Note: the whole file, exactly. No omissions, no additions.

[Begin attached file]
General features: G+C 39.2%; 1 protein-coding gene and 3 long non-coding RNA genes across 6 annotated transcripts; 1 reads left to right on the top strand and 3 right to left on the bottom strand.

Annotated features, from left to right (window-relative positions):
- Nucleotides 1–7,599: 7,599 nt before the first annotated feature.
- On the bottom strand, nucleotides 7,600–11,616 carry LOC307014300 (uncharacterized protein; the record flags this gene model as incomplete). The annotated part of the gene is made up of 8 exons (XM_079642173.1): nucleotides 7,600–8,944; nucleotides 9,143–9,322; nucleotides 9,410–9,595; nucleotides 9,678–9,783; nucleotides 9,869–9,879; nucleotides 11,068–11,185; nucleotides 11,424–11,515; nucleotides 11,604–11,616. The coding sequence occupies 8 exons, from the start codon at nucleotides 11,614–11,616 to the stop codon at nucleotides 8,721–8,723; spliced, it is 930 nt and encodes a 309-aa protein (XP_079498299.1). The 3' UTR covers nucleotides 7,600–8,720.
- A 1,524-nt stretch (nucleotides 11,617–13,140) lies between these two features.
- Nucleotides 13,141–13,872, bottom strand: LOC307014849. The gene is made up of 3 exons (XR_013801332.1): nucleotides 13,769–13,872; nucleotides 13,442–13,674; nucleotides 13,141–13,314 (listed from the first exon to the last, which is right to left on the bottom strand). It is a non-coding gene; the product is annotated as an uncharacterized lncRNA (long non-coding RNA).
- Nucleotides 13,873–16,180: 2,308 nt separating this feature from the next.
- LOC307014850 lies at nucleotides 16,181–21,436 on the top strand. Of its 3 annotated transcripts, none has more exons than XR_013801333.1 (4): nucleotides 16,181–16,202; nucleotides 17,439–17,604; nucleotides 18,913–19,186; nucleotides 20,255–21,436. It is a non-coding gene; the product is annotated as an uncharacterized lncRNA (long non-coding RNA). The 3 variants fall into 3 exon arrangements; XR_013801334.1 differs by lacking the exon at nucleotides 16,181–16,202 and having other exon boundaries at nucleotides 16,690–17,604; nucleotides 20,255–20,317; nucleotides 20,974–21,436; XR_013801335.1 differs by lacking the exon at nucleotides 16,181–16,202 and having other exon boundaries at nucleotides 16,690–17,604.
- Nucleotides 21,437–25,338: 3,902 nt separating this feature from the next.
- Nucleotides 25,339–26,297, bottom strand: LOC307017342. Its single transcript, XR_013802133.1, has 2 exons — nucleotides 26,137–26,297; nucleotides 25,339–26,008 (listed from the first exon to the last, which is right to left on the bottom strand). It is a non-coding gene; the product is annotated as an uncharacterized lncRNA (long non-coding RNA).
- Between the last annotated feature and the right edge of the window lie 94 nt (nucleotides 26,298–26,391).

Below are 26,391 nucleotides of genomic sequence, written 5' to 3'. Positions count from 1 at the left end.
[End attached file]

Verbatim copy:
General features: G+C 39.2%; 1 protein-coding gene and 3 long non-coding RNA genes across 6 annotated transcripts; 1 reads left to right on the top strand and 3 right to left on the bottom strand.

Annotated features, from left to right (window-relative positions):
- Nucleotides 1–7,599: 7,599 nt before the first annotated feature.
- On the bottom strand, nucleotides 7,600–11,616 carry LOC307014300 (uncharacterized protein; the record flags this gene model as incomplete). The annotated part of the gene is made up of 8 exons (XM_079642173.1): nucleotides 7,600–8,944; nucleotides 9,143–9,322; nucleotides 9,410–9,595; nucleotides 9,678–9,783; nucleotides 9,869–9,879; nucleotides 11,068–11,185; nucleotides 11,424–11,515; nucleotides 11,604–11,616. The coding sequence occupies 8 exons, from the start codon at nucleotides 11,614–11,616 to the stop codon at nucleotides 8,721–8,723; spliced, it is 930 nt and encodes a 309-aa protein (XP_079498299.1). The 3' UTR covers nucleotides 7,600–8,720.
- A 1,524-nt stretch (nucleotides 11,617–13,140) lies between these two features.
- Nucleotides 13,141–13,872, bottom strand: LOC307014849. The gene is made up of 3 exons (XR_013801332.1): nucleotides 13,769–13,872; nucleotides 13,442–13,674; nucleotides 13,141–13,314 (listed from the first exon to the last, which is right to left on the bottom strand). It is a non-coding gene; the product is annotated as an uncharacterized lncRNA (long non-coding RNA).
- Nucleotides 13,873–16,180: 2,308 nt separating this feature from the next.
- LOC307014850 lies at nucleotides 16,181–21,436 on the top strand. Of its 3 annotated transcripts, none has more exons than XR_013801333.1 (4): nucleotides 16,181–16,202; nucleotides 17,439–17,604; nucleotides 18,913–19,186; nucleotides 20,255–21,436. It is a non-coding gene; the product is annotated as an uncharacterized lncRNA (long non-coding RNA). The 3 variants fall into 3 exon arrangements; XR_013801334.1 differs by lacking the exon at nucleotides 16,181–16,202 and having other exon boundaries at nucleotides 16,690–17,604; nucleotides 20,255–20,317; nucleotides 20,974–21,436; XR_013801335.1 differs by lacking the exon at nucleotides 16,181–16,202 and having other exon boundaries at nucleotides 16,690–17,604.
- Nucleotides 21,437–25,338: 3,902 nt separating this feature from the next.
- Nucleotides 25,339–26,297, bottom strand: LOC307017342. Its single transcript, XR_013802133.1, has 2 exons — nucleotides 26,137–26,297; nucleotides 25,339–26,008 (listed from the first exon to the last, which is right to left on the bottom strand). It is a non-coding gene; the product is annotated as an uncharacterized lncRNA (long non-coding RNA).
- Between the last annotated feature and the right edge of the window lie 94 nt (nucleotides 26,298–26,391).

Below are 26,391 nucleotides of genomic sequence, written 5' to 3'. Positions count from 1 at the left end.